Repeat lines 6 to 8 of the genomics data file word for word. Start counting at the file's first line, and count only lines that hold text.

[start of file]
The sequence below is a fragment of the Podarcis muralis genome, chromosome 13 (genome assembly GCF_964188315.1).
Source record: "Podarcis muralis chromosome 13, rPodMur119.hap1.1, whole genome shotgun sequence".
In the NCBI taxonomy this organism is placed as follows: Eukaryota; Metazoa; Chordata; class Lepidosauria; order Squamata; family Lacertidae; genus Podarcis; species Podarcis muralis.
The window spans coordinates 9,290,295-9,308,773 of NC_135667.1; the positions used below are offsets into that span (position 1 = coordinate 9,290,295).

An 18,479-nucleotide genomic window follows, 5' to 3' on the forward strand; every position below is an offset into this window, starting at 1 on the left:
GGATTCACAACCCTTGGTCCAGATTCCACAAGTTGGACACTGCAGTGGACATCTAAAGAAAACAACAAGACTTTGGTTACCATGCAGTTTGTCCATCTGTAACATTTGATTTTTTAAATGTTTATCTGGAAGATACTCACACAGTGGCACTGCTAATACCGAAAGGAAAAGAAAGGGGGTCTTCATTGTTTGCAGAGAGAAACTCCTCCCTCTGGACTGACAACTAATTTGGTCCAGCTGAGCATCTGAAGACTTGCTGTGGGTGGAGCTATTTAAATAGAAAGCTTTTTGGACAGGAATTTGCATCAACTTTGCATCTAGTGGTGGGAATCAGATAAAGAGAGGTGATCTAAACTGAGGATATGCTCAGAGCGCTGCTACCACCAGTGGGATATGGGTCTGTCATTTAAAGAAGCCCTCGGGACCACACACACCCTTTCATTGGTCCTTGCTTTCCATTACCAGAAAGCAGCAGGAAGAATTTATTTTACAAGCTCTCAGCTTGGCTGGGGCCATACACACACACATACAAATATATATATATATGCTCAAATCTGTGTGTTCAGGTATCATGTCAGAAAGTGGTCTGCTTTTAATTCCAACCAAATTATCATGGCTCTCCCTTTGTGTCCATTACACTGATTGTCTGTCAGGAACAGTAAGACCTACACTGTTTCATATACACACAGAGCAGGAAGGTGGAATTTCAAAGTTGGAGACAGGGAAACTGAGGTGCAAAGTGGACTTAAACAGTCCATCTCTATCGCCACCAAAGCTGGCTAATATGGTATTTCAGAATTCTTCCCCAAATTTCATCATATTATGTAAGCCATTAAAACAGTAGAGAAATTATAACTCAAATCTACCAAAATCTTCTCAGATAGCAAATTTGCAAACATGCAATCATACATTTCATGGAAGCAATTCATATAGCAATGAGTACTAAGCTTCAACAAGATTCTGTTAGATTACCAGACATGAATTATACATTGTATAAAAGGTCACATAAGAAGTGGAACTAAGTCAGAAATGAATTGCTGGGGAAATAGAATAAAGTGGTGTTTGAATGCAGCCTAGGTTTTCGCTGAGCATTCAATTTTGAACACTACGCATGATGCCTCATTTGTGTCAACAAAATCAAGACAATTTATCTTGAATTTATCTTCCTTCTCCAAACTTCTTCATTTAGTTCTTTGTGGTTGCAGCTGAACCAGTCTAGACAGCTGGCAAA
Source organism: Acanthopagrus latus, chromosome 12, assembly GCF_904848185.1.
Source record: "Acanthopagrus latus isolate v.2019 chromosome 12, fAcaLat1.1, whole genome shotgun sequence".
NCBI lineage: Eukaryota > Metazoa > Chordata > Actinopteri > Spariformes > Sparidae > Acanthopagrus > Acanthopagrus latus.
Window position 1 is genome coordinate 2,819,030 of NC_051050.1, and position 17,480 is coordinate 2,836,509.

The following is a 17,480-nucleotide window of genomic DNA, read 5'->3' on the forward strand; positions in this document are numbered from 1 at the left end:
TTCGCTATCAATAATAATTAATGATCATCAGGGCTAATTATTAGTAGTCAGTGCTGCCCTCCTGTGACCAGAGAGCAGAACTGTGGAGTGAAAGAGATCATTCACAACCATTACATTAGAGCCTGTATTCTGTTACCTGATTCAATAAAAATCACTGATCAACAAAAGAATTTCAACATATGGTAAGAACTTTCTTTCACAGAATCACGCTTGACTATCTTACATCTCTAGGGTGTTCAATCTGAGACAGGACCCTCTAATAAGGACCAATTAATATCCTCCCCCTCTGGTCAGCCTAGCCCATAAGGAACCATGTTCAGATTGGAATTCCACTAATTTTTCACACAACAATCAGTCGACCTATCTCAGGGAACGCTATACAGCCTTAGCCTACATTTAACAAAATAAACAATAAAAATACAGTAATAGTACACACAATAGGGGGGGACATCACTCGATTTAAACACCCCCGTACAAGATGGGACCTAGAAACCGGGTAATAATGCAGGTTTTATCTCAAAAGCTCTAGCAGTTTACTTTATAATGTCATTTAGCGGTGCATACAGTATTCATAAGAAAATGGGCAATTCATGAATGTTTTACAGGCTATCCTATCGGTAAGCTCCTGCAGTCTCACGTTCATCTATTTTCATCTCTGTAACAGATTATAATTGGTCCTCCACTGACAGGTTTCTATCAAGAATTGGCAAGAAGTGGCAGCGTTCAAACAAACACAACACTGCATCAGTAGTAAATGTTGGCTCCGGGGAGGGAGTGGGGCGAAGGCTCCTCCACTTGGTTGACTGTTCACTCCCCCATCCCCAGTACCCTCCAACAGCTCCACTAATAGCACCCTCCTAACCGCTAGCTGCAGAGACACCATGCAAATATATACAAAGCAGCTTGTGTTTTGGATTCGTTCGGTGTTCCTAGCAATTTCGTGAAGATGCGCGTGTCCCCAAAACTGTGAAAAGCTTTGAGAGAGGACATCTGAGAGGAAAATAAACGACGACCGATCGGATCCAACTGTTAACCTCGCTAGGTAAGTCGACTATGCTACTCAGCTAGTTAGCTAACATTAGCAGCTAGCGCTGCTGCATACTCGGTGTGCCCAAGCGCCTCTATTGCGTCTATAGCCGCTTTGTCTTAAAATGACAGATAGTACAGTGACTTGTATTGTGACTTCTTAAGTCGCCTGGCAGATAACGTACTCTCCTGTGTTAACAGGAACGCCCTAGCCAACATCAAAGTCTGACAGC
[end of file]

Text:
GGATTCACAACCCTTGGTCCAGATTCCACAAGTTGGACACTGCAGTGGACATCTAAAGAAAACAACAAGACTTTGGTTACCATGCAGTTTGTCCATCTGTAACATTTGATTTTTTAAATGTTTATCTGGAAGATACTCACACAGTGGCACTGCTAATACCGAAAGGAAAAGAAAGGGGGTCTTCATTGTTTGCAGAGAGAAACTCCTCCCTCTGGACTGACAACTAATTTGGTCCAGCTGAGCATCTGAAGACTTGCTGTGGGTGGAGCTATTTAAATAGAAAGCTTTTTGGACAGGAATTTGCATCAACTTTGCATCTAGTGGTGGGAATCAGATAAAGAGAGGTGATCTAAACTGAGGATATGCTCAGAGCGCTGCTACCACCAGTGGGATATGGGTCTGTCATTTAAAGAAGCCCTCGGGACCACACACACCCTTTCATTGGTCCTTGCTTTCCATTACCAGAAAGCAGCAGGAAGAATTTATTTTACAAGCTCTCAGCTTGGCTGGGGCCATACACACACACATACAAATATATATATATATGCTCAAATCTGTGTGTTCAGGTATCATGTCAGAAAGTGGTCTGCTTTTAATTCCAACCAAATTATCATGGCTCTCCCTTTGTGTCCATTACACTGATTGTCTGTCAGGAACAGTAAGACCTACACTGTTTCATATACACACAGAGCAGGAAGGTGGAATTTCAAAGTTGGAGACAGGGAAACTGAGGTGCAAAGTGGACTTAAACAGTCCATCTCTATCGCCACCAAAGCTGGCTAATATGGTATTTCAGAATTCTTCCCCAAATTTCATCATATTATGTAAGCCATTAAAACAGTAGAGAAATTATAACTCAAATCTACCAAAATCTTCTCAGATAGCAAATTTGCAAACATGCAATCATACATTTCATGGAAGCAATTCATATAGCAATGAGTACTAAGCTTCAACAAGATTCTGTTAGATTACCAGACATGAATTATACATTGTATAAAAGGTCACATAAGAAGTGGAACTAAGTCAGAAATGAATTGCTGGGGAAATAGAATAAAGTGGTGTTTGAATGCAGCCTAGGTTTTCGCTGAGCATTCAATTTTGAACACTACGCATGATGCCTCATTTGTGTCAACAAAATCAAGACAATTTATCTTGAATTTATCTTCCTTCTCCAAACTTCTTCATTTAGTTCTTTGTGGTTGCAGCTGAACCAGTCTAGACAGCTGGCAAA
Source organism: Acanthopagrus latus, chromosome 12, assembly GCF_904848185.1.
Source record: "Acanthopagrus latus isolate v.2019 chromosome 12, fAcaLat1.1, whole genome shotgun sequence".